Updated: Jun 8
Remaster, repackage, reissue, remarket? Successfully managing the legacy of a career artist means staying culturally relevant and not merely reselling versions of the same product to the same fanbase.
Legacy is something that we, as human beings, create every day. In who we are, what we do, what we stand for and who we surround ourselves with. This is how the minutiae of how we are thought of and how we will be remembered (or not), is formed.
Any artist who has built up a substantial body of work has created a professional legacy for fans to enjoy, and for new listeners to discover. But that doesn’t mean that artists and their teams shouldn’t be thinking ahead and planning for the future.
David Furnish, speaking in a 2022 interview after winning Music Week’s Manager Of The Year award with his colleague Rachael Paley, attributed most of their extraordinary recent success with Elton to having established a five-year plan.
Plotting out a long-term roadmap to “elevate and celebrate” Elton’s body of work, provided the foundations for an exhaustive exercise in securing his legend amongst existing fans, converting previously casual fans and introducing his artistry to a younger generation. Their five-year plan produced a biopic, an autobiography, the Farewell Yellow Brick Road tour, the corresponding Disney+ concert film, rejuvenated social media channels, a refreshed and modernised profile on DSPs, and the Lockdown Sessions album that gave him a UK number one single in a sixth consecutive decade. Oh, and a multi-platinum greatest hits campaign in the shape of Diamonds.
Taking this long-range perspective enables all partners to get ahead of the curve and to proactively contribute to collective success. Artists are often reticent about thinking about themselves as businesses or even brands, however few would argue that robust long term planning for any business - with enough flex to react to any tactical opportunities that arise - is just common sense.
Perennially running on the fumes of your most commercially successful album or track, or (worse still) cranking out endless formats of the same product at every five year anniversary is ripping your fans off and is more likely damaging your legacy as a musician. Even though that album or track may have opened a door for you as an artist, it’s not necessarily one that you need to keep stepping through to provide leverage for your latest project.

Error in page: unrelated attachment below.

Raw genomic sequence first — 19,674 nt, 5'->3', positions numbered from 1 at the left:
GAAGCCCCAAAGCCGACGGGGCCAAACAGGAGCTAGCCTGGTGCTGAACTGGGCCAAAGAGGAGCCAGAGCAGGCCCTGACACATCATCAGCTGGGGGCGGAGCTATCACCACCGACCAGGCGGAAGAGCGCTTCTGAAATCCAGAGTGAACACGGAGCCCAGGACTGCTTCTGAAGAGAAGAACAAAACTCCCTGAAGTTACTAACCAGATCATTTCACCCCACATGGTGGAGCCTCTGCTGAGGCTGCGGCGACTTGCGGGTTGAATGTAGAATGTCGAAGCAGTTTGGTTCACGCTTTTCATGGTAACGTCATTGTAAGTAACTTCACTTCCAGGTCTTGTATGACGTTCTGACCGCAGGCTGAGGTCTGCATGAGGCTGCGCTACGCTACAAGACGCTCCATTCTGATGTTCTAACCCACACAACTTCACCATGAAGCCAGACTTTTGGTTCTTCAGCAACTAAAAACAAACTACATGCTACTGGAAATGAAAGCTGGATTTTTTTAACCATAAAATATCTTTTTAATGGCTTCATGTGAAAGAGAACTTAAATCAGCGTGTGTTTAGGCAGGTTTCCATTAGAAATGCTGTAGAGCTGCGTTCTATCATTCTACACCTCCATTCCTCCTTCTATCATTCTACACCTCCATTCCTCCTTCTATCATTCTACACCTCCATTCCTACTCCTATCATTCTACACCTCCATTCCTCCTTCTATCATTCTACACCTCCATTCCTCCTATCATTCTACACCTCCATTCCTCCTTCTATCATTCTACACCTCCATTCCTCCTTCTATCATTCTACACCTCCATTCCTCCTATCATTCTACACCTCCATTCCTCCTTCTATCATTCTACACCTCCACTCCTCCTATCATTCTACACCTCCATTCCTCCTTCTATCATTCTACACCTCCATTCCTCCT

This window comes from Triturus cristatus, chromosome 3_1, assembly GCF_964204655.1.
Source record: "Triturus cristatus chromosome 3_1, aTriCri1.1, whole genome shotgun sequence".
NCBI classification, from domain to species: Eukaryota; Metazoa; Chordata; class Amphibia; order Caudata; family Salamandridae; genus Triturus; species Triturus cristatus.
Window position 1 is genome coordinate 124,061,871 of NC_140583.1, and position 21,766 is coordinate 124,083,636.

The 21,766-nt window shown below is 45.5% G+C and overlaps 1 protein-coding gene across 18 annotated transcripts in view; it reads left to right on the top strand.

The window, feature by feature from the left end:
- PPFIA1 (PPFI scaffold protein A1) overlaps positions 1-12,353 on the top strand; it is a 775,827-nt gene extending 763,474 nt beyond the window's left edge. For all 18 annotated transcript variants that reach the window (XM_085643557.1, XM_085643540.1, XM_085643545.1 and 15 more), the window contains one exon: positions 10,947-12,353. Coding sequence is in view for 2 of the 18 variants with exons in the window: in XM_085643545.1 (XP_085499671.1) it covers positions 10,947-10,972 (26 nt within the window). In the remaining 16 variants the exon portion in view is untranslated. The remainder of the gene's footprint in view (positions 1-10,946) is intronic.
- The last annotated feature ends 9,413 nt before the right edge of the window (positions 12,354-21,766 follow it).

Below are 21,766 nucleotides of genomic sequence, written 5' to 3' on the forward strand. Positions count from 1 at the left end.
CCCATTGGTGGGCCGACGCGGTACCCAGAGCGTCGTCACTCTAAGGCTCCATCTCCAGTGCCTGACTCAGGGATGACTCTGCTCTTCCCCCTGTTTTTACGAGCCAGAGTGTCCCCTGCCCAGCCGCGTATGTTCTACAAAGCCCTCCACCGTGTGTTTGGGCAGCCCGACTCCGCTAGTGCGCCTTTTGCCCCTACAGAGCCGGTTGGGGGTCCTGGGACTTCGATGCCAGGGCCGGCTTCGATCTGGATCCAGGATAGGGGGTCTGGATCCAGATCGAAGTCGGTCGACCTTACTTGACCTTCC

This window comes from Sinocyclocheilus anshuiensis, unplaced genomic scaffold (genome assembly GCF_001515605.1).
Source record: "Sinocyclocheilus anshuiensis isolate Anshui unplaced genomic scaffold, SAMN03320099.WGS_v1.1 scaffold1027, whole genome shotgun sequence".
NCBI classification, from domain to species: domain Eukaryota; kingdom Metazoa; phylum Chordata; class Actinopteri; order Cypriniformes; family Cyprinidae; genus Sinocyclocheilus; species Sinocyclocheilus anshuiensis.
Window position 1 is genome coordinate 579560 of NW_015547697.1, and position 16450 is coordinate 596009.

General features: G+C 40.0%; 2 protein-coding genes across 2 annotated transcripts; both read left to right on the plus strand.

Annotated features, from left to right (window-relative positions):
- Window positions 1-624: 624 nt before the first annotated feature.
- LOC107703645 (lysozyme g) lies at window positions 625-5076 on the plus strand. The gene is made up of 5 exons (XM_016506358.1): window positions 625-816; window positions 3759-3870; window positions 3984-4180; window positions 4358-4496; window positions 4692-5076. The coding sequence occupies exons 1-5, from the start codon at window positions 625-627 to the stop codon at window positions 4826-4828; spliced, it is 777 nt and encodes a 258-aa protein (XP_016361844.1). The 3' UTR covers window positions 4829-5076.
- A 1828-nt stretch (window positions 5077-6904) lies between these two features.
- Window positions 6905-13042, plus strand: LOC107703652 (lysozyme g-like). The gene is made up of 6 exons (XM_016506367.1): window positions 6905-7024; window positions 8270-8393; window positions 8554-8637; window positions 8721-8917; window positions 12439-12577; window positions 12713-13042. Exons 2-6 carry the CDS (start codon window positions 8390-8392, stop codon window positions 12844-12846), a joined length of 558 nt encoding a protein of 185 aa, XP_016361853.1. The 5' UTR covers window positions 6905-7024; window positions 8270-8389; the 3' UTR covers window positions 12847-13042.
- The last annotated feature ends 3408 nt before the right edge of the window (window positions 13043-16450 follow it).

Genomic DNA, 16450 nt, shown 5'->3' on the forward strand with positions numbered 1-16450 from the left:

If your work has already been reissued, remastered, repackaged (sometimes multiple times over), what purpose - aside from purely economic - is served from just more of the same?
In the US in 2022, streaming from ‘catalogue’ (= albums originally released over 18 months ago) topped the 70% mark versus newly released music. It could be argued that a number of factors drove that new threshold, most popularly the theory that we all turned to the more familiar music we love during the pandemic. But factor in the Kate Bush / Stranger Things phenomenon and the point of view that all music is new music to anybody who hasn’t heard it yet, and you can start to imagine the opportunities for a well managed and proactively marketed body of work.
We layer our data-driven approach at Deadly Hits with recommendations on what your fans actually want. Looking across the artist brand in its entirety, reviewing what your recent focus has been, taking into account any non-music projects, getting into the guts of what is special and specific to your fanbase and your relationship with them, means that we can help you understand your current fanbase and provide a foundation for future audience development.
This intel will enable informed decisions to be made in the longer term in the context of the direction of travel, not dictated by one album cycle or near anniversary.
For more information on what we do, please visit www.deadlyhits.io/legacy